During his time at Surrey, Saqlain worked on developing new deliveries which he called the "teesra" which means "third one" and the "chotha".[46] He used the teesra in the Indian Cricket League (ICL) while playing for Lahore Badshahs. Russel Arnold of Sri Lanka was the first player to face the teesra. He was also the first batsman to get out from a teesra as well. However little else is known about these deliveries.[47] Later, this delivery was used by Saeed Ajmal against England in 2012.[48]

His other variation was the arm ball, which again uses a similar grip as the leg-break, but imparts a back-spin instead of a side-spin, and causes the ball to go straight on without turning.

Records and achievements[edit]

  • He has taken 13 Test five-wicket hauls with 3 Test tenfers. In ODI, he took 7 five-wicket hauls.
  • Saqlain was selected as one of the Wisden Cricketers of the Year for 2000.[5]
  • A statistical analysis conducted by Wisden in 2003 revealed Saqlain as the all-time greatest ODI spinner, and sixth greatest of all ODI bowlers.[1]
  • Was the fastest to reach the milestones of 100, 150, 200 and 250 wickets in ODIs.[49]
  • He was the first of only two spinners to have taken a hat-trick in an ODI (the other being Abdur Razzak), and the second of only four bowlers to have taken two ODI hat tricks (Wasim Akram, Chaminda Vaas and Lasith Malinga being the others),[50] the second of which was only the second hat-trick in a World Cup match.[51][52]
  • He holds the record for the most wickets in a calendar year in ODIs-69 wickets in 1997. He is also second in this elite list with 65 wickets in 1996.[53]

Test 10 Wicket hauls[edit]

# Figures Match Opponent Venue City Country Year
1 10/187 18  India MA Chidambaram Stadium Chennai India 1999
2 10/216 19  India Feroz Shah Kotla Delhi India 1999
3 10/155 45  Zimbabwe Queens Sports Club Bulawayo Zimbabwe 2002

Test centuries[edit]

Test centuries of Saqlain Mushtaq
No Runs Match Against City/Country Venue Start date Result
[1] 101* 33  New Zealand New Zealand Christchurch, New Zealand AMI Stadium 15 March 2001 Drawn

Awards[edit]

Key[edit]

General

  • Season – Year during which the series was played
  • Mat – Number of matches played

Batting

Bowling

Fielding

Test Awards[edit]

Player of the series awards[54]
General Batting Bowling Fielding Refs
No. Season Against Mat Runs HS 100 Avg Wkt BBI Avg 5wI Ca St
01 1998–99  India 2 4 2 0 1.00 20 5/93 20.15 4 1 0 [55][56]
02 2002–03  Zimbabwe 2 45 29* 0 22.50 15 7/66 21.53 1 0 0 [57][58]
Player of the match awards[59]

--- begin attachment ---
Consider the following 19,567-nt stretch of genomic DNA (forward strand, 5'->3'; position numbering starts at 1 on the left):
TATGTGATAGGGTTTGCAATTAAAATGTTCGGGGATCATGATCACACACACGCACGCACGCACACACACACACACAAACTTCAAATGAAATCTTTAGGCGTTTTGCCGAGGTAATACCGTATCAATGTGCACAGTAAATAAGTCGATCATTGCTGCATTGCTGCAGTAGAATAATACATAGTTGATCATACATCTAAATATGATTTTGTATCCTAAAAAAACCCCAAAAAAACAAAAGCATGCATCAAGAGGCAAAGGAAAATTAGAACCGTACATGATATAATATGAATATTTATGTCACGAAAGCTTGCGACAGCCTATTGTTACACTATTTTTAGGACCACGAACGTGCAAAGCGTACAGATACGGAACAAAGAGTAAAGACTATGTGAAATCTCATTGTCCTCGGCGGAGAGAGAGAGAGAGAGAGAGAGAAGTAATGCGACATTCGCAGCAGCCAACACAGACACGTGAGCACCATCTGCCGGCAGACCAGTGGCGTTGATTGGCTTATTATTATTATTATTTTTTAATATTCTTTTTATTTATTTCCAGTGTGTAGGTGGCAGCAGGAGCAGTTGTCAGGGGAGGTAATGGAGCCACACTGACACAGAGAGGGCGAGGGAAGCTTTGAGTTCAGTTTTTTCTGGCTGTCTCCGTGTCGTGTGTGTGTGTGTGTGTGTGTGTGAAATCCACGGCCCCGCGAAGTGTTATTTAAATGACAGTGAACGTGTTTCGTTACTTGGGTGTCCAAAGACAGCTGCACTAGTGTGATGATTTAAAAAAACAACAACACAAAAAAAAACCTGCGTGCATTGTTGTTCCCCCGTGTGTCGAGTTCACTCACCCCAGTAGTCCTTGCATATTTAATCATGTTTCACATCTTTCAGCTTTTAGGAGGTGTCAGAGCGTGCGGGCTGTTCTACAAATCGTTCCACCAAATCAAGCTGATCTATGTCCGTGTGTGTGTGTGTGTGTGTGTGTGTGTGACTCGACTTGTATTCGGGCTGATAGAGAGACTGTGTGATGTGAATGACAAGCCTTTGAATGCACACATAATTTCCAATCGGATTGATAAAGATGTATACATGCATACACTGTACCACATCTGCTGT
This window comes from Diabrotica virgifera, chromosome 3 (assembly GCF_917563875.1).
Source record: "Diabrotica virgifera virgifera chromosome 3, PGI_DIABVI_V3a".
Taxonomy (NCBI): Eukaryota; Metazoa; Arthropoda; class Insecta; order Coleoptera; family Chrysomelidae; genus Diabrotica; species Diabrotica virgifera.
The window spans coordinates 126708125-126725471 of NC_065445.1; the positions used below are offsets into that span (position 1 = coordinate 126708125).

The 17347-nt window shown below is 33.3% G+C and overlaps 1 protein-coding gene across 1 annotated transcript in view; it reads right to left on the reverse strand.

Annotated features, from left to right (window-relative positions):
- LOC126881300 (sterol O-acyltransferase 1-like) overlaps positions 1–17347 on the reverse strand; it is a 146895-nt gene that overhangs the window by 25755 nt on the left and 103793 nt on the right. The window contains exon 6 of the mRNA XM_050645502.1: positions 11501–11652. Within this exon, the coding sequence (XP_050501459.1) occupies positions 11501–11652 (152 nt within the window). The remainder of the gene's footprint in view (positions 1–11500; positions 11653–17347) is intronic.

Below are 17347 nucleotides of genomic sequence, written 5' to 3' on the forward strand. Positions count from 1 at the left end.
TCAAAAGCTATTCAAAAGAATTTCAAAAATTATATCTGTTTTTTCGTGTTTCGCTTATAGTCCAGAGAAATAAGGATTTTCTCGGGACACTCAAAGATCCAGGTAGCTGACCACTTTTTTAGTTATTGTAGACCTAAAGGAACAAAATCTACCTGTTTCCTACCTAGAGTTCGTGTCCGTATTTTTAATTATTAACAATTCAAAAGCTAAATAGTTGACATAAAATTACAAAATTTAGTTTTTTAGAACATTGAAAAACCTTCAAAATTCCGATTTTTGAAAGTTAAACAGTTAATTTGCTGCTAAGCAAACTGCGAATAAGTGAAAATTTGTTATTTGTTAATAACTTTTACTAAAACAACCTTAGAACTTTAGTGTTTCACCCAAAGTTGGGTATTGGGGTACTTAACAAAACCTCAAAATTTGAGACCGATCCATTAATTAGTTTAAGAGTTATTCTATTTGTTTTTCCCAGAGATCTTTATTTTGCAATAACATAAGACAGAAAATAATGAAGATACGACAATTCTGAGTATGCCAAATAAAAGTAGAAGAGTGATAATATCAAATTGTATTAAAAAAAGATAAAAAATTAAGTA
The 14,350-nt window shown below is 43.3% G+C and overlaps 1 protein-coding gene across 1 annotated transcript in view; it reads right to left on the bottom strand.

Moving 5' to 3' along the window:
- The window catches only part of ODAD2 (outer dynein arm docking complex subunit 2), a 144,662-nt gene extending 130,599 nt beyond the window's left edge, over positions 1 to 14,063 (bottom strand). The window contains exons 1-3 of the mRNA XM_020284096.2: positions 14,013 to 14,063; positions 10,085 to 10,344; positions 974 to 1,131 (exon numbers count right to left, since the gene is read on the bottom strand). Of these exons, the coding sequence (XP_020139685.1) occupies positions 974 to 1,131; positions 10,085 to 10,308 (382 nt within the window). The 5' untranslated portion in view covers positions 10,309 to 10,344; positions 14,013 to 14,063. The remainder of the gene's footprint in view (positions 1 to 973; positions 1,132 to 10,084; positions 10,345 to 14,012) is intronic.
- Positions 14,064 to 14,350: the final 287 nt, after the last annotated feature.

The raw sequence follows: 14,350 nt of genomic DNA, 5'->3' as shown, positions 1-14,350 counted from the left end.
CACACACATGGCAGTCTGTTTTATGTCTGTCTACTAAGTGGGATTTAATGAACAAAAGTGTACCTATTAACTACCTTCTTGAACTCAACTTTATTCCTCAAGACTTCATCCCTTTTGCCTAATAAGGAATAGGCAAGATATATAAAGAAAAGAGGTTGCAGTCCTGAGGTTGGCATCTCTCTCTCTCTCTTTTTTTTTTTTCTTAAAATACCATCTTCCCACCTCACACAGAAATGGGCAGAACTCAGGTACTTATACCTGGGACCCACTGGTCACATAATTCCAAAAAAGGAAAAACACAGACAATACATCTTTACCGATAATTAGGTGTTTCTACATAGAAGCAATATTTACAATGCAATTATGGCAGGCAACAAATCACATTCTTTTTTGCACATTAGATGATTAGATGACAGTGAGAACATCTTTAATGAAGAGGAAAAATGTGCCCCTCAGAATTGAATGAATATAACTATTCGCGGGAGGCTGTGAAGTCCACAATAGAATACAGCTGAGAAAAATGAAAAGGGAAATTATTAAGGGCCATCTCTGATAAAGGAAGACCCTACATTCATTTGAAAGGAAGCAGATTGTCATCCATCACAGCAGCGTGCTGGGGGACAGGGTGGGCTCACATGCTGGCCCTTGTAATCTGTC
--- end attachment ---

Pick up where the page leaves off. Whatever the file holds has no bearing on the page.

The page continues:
No. Date Against Venue Runs Wkt Runs Conc. Ca St Ref
01 19 April 1997  Sri Lanka R. Premadasa Stadium, Colombo 58 9 226 1 0 [60]
02 6 December 1997  West Indies National Stadium, Karachi 0 9 80 0 0 [61]
03 15 November 2000  England Gaddafi Stadium, Lahore 32 9 178 1 0 [62]

ODI Awards[edit]

Player of the series awards
General Batting Bowling Fielding Ref
No. Season Participants Mat Runs HS 100 Avg Wkt BBI Avg 5wI Ca St
01 1997–98  Pakistan  Sri Lanka and  Zimbabwe 3 11 9 0 11.00 9 4/25 12.88 0 2 0 [63]

Man of the Match awards[edit]

S No Opponent Venue Date Match Performance Result
1 Sri Lanka Padang Cricket Ground, Singapore 7 April 1996 8 (14 balls, 1x4); 7–0–46–3  Pakistan won by 43 runs.[64]
2 Australia Adelaide Oval, Adelaide 15 December 1996 3 (7 balls); 8.5–0–29–5  Pakistan won by 12 runs.[65]
3 West Indies Sydney Cricket Ground, Sydney 14 January 1997 9–0–17–4 ; DNB  Pakistan won by 8 wickets.[66]
4 Bangladesh Bangabandhu National Stadium, Dhaka 12 January 1998 8–0–33–3, 1 Ct. ; DNB  Pakistan won by 9 wickets.[67]
5 England Rawalpindi Cricket Stadium, Rawalpindi 30 October 2000 8–0–20–5 ; DNB  Pakistan won by 6 wickets.[68]
6 New Zealand Westpac Stadium, Wellington 22 February 2001 1* (1 ball) ; 9–1–26–3  Pakistan won by 28 runs.[69]
7 New Zealand Sharjah Cricket Stadium, Sharjah 15 April 2001 7.3–1–17–4 ; DNB  Pakistan won by 7 wickets.[70]

References[edit]

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  6. ^ "Ask Steven – Youngest to reach wickets' milestiones". ESPN Cricinfo. Retrieved 11 October 2016. 
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  70. ^ "2000-2001 ARY Gold Cup - 5th Match - New Zealand v Pakistan - Sharjah". 

External links[edit]